Revenge is the motive in The Outlaw Josey Wales (dir. Clint Eastwood, 1976). The title character lives with his family in Missouri, a border state. Border States were neutral in the Civil War, but the term can be misleading. In this film neutrality means not merely neutrality in the North-South conflict, but also moral and civil anarchy, a region where neither North nor South is in control and the forces of chaos reign. Guerilla activity was especially strong in Missouri during the Civil War. As the war rages on, Wales farms in Missouri with his wife and son. While he is plowing his fields, Union raiders burn his house with his son in it and rape and kill his wife. When a band of Confederate soldiers passes by intent on taking revenge against the Union marauders, Wales joins them. After they wreak havoc against Union forces, they are given the offer to surrender with amnesty, and all accept, except Josey. He still wants revenge. When the Union soldiers kill the surrendered Confederate raiders, Josey’s desire for revenge only increases. He becomes, in effect, the last unreconstructed Confederate, and he begins heading west, intent on confrontation with his Union pursuers.
The fact that Union soldiers are the villains in this drama, which is told from a semi-Confederate point of view, is unusual. The fact that the book on which the film is based was written by Asa Earl (“Forrest”) Carter, an ardent segregationist, Klan leader, White Citizens Council organizer, and George Wallace supporter/speechwriter during the 1960s and 1970s may account for the point of view. (After the 1940s, most films about the Civil War South were told from a Northern point of view. The one exception I can think of is Ang Lee’s Ride with the Devil, 1999, also about Civil War guerillas, but there must be others). But these Union soldiers are not after all the standard variety but brigands, deserters, and guerillas who use the war as an excuse to rape, kill, and plunder. In this film, it just so happens that they ride under the order of a U. S. senator and a general, implicating the “union” as a concept on a much broader scale. One point driven repeatedly home throughout the film is that no one has a corner on virtue and justice. Everyone is corrupt, for the most part. Although Josey devoted himself to the peaceful and hard life of a Missouri farmer, once his family is dead he reveals his capabilities as a cutthroat killer, always capable of shooting his way out of tight spots (there are a good number of them). In fact, the plot of the film moves from one tight spot to another.
The interest of this film lies in how many scoundrels, Union soldiers, comancheros, and generic scum Josey will kill before he achieves the revenge he wants. It lies also in the issue of personal redemption—will Josey ever move beyond his desire for revenge?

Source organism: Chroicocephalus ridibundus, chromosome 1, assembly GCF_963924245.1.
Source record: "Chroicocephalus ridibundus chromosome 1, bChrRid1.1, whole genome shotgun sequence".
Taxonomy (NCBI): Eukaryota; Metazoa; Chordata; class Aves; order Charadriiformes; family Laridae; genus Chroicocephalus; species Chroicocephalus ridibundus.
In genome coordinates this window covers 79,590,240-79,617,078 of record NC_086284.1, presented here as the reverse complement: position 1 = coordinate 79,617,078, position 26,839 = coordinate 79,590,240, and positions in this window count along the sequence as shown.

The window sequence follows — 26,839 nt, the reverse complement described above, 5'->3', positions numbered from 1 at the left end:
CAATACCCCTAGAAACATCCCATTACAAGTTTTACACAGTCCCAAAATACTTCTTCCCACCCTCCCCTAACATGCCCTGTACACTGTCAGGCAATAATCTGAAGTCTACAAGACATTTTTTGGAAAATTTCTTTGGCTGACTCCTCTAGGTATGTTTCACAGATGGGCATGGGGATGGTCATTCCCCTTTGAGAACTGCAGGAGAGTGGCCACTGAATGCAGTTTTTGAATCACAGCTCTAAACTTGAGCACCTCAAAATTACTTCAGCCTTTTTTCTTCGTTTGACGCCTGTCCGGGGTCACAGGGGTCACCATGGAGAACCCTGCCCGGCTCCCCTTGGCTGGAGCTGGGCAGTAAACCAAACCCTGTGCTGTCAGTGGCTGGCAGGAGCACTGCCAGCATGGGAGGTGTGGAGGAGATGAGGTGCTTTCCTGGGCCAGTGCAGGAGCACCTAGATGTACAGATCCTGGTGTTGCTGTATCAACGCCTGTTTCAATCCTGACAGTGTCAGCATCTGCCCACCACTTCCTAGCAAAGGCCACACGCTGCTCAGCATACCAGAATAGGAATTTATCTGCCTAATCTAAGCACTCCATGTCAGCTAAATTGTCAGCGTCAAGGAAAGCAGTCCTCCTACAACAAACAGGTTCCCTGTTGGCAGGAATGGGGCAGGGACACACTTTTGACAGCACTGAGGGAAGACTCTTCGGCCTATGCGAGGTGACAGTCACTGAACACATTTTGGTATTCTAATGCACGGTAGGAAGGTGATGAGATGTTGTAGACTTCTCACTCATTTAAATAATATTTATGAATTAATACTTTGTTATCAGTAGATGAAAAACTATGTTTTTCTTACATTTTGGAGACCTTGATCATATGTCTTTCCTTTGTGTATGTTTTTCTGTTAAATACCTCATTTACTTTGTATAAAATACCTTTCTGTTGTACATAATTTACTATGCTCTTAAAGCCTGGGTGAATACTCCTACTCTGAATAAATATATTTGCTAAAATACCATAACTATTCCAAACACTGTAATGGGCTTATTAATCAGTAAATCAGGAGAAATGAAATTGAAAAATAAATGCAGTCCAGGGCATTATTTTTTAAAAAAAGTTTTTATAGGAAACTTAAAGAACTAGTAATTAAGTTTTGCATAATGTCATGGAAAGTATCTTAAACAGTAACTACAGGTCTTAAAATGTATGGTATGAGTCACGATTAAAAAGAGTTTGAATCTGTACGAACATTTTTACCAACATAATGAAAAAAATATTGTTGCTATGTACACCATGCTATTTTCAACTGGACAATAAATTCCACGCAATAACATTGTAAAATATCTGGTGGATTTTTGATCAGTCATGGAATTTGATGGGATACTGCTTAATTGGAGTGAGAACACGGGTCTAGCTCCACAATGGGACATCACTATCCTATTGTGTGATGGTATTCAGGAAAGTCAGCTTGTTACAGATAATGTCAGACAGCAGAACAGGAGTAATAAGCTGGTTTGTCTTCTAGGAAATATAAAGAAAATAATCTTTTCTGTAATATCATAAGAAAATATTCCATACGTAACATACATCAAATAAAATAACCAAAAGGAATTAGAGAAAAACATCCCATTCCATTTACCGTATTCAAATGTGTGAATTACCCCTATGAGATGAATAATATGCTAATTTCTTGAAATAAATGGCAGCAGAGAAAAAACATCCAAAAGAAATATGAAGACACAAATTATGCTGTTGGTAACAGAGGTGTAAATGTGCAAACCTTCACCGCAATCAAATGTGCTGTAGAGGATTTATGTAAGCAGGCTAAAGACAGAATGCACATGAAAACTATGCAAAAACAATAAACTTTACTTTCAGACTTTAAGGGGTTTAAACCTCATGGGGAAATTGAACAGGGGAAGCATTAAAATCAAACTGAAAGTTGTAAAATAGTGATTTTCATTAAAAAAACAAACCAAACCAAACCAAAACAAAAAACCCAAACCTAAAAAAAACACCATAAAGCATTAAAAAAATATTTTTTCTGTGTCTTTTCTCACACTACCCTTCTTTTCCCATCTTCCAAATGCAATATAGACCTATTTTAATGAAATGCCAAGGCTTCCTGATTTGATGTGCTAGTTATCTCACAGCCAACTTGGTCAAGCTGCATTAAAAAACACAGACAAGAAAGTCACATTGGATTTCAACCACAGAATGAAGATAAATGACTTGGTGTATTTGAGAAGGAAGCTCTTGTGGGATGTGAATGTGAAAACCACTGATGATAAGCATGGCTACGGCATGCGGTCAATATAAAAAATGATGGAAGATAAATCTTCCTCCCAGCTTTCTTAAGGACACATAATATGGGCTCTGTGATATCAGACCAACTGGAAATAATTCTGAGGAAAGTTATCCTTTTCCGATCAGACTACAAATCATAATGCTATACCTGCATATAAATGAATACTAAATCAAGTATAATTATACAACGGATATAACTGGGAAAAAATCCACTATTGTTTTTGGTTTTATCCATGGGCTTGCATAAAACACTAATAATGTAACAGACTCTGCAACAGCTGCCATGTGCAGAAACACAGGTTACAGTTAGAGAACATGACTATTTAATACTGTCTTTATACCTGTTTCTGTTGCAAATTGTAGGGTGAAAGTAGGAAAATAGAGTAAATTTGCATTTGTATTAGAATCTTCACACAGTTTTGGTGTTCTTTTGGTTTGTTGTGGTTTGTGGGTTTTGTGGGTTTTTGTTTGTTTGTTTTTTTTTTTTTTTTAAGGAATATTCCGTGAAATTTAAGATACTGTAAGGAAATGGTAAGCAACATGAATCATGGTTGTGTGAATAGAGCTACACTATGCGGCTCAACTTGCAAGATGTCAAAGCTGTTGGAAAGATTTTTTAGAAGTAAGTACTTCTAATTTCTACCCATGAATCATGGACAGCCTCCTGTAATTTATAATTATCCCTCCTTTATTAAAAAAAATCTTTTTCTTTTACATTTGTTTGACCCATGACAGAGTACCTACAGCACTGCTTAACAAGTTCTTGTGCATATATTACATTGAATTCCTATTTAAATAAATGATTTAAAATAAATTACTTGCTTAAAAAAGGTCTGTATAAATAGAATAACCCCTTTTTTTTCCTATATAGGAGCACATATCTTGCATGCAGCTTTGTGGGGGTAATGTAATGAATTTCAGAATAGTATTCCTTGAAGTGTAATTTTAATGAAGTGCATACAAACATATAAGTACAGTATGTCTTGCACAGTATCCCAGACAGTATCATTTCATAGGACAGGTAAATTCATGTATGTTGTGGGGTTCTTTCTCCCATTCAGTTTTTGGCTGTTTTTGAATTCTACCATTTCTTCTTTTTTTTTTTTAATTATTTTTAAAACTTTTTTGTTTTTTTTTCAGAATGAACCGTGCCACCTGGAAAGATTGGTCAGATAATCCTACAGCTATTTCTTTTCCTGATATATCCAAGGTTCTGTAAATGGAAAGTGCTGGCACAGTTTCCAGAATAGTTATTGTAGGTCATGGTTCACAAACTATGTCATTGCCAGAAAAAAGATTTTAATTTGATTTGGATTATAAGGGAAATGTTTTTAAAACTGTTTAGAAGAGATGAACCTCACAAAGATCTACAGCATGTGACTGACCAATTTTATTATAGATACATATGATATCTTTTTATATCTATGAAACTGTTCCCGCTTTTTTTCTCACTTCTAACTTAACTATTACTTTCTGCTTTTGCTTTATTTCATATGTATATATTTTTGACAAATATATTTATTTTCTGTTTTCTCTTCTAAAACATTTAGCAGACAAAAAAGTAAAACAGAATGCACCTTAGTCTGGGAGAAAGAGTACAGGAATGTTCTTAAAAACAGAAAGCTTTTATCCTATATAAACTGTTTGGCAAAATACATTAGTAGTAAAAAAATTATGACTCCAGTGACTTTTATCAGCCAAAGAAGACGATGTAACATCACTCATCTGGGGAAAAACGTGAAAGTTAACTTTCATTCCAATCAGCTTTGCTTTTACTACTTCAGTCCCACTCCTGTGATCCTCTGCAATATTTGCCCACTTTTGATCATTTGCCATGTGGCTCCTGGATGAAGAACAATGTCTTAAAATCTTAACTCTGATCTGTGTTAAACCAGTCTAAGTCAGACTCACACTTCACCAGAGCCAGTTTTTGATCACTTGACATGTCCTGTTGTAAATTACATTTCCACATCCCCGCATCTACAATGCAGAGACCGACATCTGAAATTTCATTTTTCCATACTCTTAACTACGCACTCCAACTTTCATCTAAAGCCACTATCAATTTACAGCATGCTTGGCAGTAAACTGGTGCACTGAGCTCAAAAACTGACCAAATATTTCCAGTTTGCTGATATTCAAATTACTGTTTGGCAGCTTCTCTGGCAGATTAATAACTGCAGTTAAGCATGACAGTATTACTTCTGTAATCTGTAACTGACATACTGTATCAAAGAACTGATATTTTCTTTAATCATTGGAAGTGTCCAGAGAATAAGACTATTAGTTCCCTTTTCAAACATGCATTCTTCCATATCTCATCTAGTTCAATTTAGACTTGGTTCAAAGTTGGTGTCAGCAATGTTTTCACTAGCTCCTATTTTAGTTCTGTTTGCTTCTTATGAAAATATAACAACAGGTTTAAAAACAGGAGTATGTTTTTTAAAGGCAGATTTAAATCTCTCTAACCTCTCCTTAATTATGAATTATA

Along the way, Josey picks up various vagabonds and victims. An old Cherokee, an Indian woman, an old granny and her granddaughter, a bunch of ne’er do wells from a deserted saloon, and so on. We find here the same interest in eccentric characters we have seen in earlier Eastwood films, including those directed by Sergio Leone. Like many Eastwood heroes, Josey has a fundamental sympathy for victims, marginalized characters, the weak, but it’s not always evident until some moment of crisis.
Chief Dan George plays Lone Watie, supposedly a Cherokee chief whom Josey runs across in Indian Territory. He plays a character similar to his character Old Lodge Skins in Little Big Man (1970; dir. Arthur Penn), though here he seems less wise and more loony. His purpose seems mainly to be rescuing Josey from a few tight spots, serving as a source of humor, and spouting various absurd witticisms. The Indians in the film, needless to say, are stereotypes, though at least Josey treats them well, and the film portrays them as rounded human beings.
The film loses steam when Eastwood and company arrive at a ranch in the far west where the granny and her granddaughter plan to settle. By this time, Josey has started to wish for a different life. He gives a bounty hunter who confronts him in a saloon a chance to back off instead of shooting him outright (when the bounty hunter doesn’t back off, Josey shoots). When he knows that Comanche Indians are going to attack the ranch, he rides out and makes peace with the chief. And finally, he passes up a chance to face down the man who betrayed his band of Confederate raiders to the Union raiders.
The film’s final scene, with a wounded Josey riding off into the desert, echoes the end of Shane (1953; dir. George Stevens), though it’s not as clear here that the wound Josey has suffered will be fatal (given the other difficult situations he managed to recover from, it probably isn’t).
Josey’s unwillingness to surrender to the Northern soldiers, or to show allegiance to any other source of authority, indicates his existential aloneness. The fact that he has ridden with Confederate raiders and eluded Union pursuers only accentuates his isolation. Josey is like Dirty Harry and the Man without a Name. He’s an isolated man intent on revenge even though it may well mean his life.